Ok, let's step back from the administrative nuttiness that this list represents and look at the constitutionality of such a list. It is clear that the Constitution does not explicitly assert a Right to Travel. However the First Amendment grants the Right to Free Assembly, and I would argue that the freedom to assemble, especially as the Framers would've understood it, necessitates the freedom to travel to the point of assembly. And it's worth noting that even though technology affords us with ways to virtually assemble, there is a vast difference between a million avatars marching (flying, slithering, etc.) on Second Life Washington and a million physical beings heading to the Mall. (I realize that this difference is sure to diminish as the technology seeps into governments' and politicians' day-to-day activities, but it will be a long time coming.)

Additionally, though constitutionally less sound, I would argue that a "No-Fly List" violates habeas corpus, though certainly not in the same way as actually holding a person in custody without a writ. What if a person had to travel to or from the continental US to Alaska or Hawaii to see a dying relative? In Miami? Are they suppose to take the Pan-American Highway? How many passenger liners connect Honolulu to San Francisco? Via the Panama Canal? As far as I know, there are no "dying grandma" exemptions to the "No-Fly List". We treat convicted criminals with more respect.

Imagine if the list was, instead, a "No-Car List": that is to say, a list of people who are not allowed to ride in cars (or motorcycles). Many New Yorkers may not even notice this as being a restriction (depending on how one defines taxis). People in the Northeast, especially ones living in larger cities, might find this inconvenient, but there are enough public transit solutions to cope most of the time. Things start to get harder as one heads West, until one gets to Los Angeles, where public transit is as much a comedy as it is a tragedy. In that case, it could easily be argued that to keep an Angeleno from using a car is tantamount to house arrest. (And before you cyclists object, go ride a bike in Metro L.A. for a week, then tell we can talk.)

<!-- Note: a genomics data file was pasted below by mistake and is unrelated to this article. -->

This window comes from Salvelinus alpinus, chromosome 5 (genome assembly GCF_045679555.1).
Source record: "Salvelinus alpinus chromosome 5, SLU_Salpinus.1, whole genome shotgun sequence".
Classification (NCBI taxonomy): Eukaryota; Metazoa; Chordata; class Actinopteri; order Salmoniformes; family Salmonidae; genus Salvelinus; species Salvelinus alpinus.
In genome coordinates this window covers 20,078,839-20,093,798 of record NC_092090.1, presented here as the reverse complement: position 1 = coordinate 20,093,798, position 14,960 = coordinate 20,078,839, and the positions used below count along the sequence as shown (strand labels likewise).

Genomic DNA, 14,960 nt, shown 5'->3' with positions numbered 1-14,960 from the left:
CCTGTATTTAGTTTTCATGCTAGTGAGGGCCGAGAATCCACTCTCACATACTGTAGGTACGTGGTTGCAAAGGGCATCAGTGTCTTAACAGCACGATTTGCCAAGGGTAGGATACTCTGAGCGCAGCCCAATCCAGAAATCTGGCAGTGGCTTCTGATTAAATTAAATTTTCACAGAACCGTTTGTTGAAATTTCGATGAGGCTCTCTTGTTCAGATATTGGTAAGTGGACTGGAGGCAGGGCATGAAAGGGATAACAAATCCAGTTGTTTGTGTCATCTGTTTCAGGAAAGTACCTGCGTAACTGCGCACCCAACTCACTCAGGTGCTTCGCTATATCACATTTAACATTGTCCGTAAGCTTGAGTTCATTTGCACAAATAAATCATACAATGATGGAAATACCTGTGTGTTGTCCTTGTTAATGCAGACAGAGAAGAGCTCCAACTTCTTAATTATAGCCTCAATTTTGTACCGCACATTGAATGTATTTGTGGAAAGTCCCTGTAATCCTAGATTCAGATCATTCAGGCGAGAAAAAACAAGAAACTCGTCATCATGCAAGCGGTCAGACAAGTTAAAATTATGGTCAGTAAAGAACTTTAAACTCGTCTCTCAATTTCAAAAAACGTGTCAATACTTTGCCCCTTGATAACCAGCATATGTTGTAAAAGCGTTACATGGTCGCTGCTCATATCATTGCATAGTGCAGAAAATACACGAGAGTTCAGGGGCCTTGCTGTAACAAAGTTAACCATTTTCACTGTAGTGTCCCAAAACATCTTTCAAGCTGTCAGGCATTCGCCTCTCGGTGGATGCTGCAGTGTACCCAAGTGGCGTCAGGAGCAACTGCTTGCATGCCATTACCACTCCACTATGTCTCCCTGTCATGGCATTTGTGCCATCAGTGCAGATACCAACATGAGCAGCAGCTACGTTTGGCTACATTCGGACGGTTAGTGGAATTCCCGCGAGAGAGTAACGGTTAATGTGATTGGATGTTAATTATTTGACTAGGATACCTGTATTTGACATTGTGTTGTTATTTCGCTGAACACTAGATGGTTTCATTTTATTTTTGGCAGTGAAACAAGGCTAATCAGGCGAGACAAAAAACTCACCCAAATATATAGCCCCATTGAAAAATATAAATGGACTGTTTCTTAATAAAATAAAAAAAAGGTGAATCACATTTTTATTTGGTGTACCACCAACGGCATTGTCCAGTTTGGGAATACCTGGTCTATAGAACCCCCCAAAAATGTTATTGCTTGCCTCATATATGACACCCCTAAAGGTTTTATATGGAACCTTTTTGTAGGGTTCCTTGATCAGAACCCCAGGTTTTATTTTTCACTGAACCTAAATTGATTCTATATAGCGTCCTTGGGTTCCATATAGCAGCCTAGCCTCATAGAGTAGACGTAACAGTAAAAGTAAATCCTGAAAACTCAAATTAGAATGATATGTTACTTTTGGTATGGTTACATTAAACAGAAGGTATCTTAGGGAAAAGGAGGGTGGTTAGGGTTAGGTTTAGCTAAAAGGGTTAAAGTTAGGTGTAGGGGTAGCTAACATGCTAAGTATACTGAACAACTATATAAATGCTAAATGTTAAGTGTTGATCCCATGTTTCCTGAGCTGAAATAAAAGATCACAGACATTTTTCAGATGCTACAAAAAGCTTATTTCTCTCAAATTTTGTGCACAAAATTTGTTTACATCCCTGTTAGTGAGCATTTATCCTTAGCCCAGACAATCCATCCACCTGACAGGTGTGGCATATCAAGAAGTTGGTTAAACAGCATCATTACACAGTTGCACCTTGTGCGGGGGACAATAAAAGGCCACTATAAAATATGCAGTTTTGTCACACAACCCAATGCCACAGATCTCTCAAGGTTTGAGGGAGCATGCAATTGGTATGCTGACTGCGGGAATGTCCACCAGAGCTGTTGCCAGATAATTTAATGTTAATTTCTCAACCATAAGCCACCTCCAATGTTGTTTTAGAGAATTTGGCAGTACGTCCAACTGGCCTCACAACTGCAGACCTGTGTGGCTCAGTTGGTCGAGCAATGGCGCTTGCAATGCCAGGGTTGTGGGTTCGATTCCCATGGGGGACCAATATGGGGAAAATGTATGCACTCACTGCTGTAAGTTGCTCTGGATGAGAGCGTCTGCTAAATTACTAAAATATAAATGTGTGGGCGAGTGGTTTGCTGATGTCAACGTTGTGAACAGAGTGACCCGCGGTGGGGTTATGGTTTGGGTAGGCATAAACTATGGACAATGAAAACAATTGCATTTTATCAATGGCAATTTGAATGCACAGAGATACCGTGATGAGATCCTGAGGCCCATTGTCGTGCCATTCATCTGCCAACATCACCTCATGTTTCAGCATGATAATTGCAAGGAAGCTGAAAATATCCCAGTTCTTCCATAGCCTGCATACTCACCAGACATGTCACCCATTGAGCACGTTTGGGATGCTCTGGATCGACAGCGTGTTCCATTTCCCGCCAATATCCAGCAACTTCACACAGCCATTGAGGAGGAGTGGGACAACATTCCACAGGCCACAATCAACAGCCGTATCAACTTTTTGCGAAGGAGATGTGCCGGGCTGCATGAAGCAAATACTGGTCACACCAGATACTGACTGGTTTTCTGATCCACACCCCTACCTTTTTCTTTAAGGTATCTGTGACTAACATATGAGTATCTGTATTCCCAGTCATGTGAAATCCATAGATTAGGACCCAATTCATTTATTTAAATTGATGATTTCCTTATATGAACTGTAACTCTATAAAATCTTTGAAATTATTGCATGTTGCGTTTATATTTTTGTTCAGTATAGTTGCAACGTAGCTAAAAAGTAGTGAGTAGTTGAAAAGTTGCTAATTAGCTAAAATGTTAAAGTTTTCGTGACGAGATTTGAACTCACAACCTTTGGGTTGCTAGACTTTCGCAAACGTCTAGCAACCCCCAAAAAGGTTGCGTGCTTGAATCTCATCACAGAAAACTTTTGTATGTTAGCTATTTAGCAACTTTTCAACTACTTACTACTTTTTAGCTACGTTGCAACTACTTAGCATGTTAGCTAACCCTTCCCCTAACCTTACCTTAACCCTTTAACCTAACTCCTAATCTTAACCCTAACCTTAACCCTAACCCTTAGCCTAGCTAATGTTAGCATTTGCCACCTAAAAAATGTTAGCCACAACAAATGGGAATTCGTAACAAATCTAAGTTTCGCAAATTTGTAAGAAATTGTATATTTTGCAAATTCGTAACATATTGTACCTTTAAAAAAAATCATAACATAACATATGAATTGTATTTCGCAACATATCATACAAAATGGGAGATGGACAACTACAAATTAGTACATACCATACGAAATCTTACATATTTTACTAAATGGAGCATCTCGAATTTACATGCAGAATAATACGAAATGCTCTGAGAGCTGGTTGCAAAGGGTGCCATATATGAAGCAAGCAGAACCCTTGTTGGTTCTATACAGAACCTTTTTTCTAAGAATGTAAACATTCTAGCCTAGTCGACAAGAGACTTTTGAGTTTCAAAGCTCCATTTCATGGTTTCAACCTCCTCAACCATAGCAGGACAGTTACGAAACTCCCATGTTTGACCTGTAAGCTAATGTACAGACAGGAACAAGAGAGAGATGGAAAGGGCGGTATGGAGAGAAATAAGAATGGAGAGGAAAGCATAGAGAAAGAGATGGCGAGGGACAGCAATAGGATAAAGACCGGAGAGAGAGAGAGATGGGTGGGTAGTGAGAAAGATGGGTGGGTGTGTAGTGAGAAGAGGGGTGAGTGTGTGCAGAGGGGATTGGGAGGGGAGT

I do not argue that cars are the same as passenger airplanes. I do suggest that airplanes have made certain, American, lifestyles possible[1]: living two time zones away from your parents, having parents who live two time zones away from each other, having siblings who live literally in the four corners of the country. And now, those lifestyles are only possible because of easy air travel. To take that away from 0.1% of the population for reasons that cannot be disclosed to the public at large nor the persons affected is contrary to the spirit of what America stands for.

The Declaration of Independence implied a person's right to travel by asserting that everyone has a right to Liberty and the Pursuit of Happiness. The Preamble to the Constitution further asserts that it is for "secur[ing] the Blessing of Liberty", one of which is surely the right to move about as one pleases, both as to where and how. And as a nation of Immigrants (I include myself in that number) and Migrants, how can we ask the world to "[give us] your tired, your poor,/Your huddled masses yearning to breath free" and then tell them that they have to take a train?


[1] My wife is Austrian, and we live in the house her father grew up in, sharing the property with her paternal grandmother. My in-laws are two streets away, about five minutes by foot, in the house my wife grew up in. My brother-in-law lives in the house behind her parents, purchased from the estate of the deceased neighbor. Her six cousins and their families live within a half hour drive of our house, most of them living in our town. This is, as far as I can tell, still the norm in Austria, as well as most of continental Europe (the UK and Ireland being notable exceptions), though this pattern is shifting towards the "American" model, as trans-EU employment opportunities increase and families become more "nuclear".